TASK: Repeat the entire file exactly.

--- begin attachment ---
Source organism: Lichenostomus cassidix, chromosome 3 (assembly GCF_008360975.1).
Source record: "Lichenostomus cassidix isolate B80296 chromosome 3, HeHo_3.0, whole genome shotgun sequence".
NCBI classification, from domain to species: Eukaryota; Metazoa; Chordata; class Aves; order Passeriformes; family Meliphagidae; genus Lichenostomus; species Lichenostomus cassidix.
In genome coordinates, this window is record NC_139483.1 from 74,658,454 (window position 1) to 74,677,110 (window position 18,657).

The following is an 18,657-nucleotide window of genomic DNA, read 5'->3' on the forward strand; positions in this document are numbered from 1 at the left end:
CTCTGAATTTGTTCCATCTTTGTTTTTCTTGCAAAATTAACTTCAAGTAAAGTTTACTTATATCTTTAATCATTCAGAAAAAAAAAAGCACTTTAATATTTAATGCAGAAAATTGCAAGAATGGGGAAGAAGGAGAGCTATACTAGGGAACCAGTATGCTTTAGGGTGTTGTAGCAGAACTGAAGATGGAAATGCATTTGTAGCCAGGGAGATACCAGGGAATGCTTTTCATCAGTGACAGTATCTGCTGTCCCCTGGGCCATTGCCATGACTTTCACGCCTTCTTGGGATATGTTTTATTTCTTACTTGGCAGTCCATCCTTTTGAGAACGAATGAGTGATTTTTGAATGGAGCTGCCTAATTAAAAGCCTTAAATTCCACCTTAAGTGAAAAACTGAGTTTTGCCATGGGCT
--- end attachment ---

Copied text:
Source organism: Lichenostomus cassidix, chromosome 3 (assembly GCF_008360975.1).
Source record: "Lichenostomus cassidix isolate B80296 chromosome 3, HeHo_3.0, whole genome shotgun sequence".
NCBI classification, from domain to species: Eukaryota; Metazoa; Chordata; class Aves; order Passeriformes; family Meliphagidae; genus Lichenostomus; species Lichenostomus cassidix.
In genome coordinates, this window is record NC_139483.1 from 74,658,454 (window position 1) to 74,677,110 (window position 18,657).

The following is an 18,657-nucleotide window of genomic DNA, read 5'->3' on the forward strand; positions in this document are numbered from 1 at the left end:
CTCTGAATTTGTTCCATCTTTGTTTTTCTTGCAAAATTAACTTCAAGTAAAGTTTACTTATATCTTTAATCATTCAGAAAAAAAAAAGCACTTTAATATTTAATGCAGAAAATTGCAAGAATGGGGAAGAAGGAGAGCTATACTAGGGAACCAGTATGCTTTAGGGTGTTGTAGCAGAACTGAAGATGGAAATGCATTTGTAGCCAGGGAGATACCAGGGAATGCTTTTCATCAGTGACAGTATCTGCTGTCCCCTGGGCCATTGCCATGACTTTCACGCCTTCTTGGGATATGTTTTATTTCTTACTTGGCAGTCCATCCTTTTGAGAACGAATGAGTGATTTTTGAATGGAGCTGCCTAATTAAAAGCCTTAAATTCCACCTTAAGTGAAAAACTGAGTTTTGCCATGGGCT